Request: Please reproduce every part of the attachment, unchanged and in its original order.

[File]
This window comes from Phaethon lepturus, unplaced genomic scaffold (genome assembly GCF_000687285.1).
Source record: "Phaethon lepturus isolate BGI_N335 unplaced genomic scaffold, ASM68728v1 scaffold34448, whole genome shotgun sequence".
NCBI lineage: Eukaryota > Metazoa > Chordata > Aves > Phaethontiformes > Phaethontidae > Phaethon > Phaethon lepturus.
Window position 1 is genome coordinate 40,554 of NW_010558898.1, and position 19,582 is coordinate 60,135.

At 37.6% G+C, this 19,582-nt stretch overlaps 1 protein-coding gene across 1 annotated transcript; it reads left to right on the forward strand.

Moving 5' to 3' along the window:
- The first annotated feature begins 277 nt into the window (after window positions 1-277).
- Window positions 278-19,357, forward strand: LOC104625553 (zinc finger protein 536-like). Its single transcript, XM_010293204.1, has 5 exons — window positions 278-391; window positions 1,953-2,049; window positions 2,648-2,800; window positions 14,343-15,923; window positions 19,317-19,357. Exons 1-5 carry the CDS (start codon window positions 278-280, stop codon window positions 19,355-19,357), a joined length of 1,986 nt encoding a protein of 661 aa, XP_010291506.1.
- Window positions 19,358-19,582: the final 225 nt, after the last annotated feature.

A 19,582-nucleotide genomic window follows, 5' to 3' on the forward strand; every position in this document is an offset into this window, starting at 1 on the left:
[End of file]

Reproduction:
This window comes from Phaethon lepturus, unplaced genomic scaffold (genome assembly GCF_000687285.1).
Source record: "Phaethon lepturus isolate BGI_N335 unplaced genomic scaffold, ASM68728v1 scaffold34448, whole genome shotgun sequence".
NCBI lineage: Eukaryota > Metazoa > Chordata > Aves > Phaethontiformes > Phaethontidae > Phaethon > Phaethon lepturus.
Window position 1 is genome coordinate 40,554 of NW_010558898.1, and position 19,582 is coordinate 60,135.

At 37.6% G+C, this 19,582-nt stretch overlaps 1 protein-coding gene across 1 annotated transcript; it reads left to right on the forward strand.

Moving 5' to 3' along the window:
- The first annotated feature begins 277 nt into the window (after window positions 1-277).
- Window positions 278-19,357, forward strand: LOC104625553 (zinc finger protein 536-like). Its single transcript, XM_010293204.1, has 5 exons — window positions 278-391; window positions 1,953-2,049; window positions 2,648-2,800; window positions 14,343-15,923; window positions 19,317-19,357. Exons 1-5 carry the CDS (start codon window positions 278-280, stop codon window positions 19,355-19,357), a joined length of 1,986 nt encoding a protein of 661 aa, XP_010291506.1.
- Window positions 19,358-19,582: the final 225 nt, after the last annotated feature.

A 19,582-nucleotide genomic window follows, 5' to 3' on the forward strand; every position in this document is an offset into this window, starting at 1 on the left: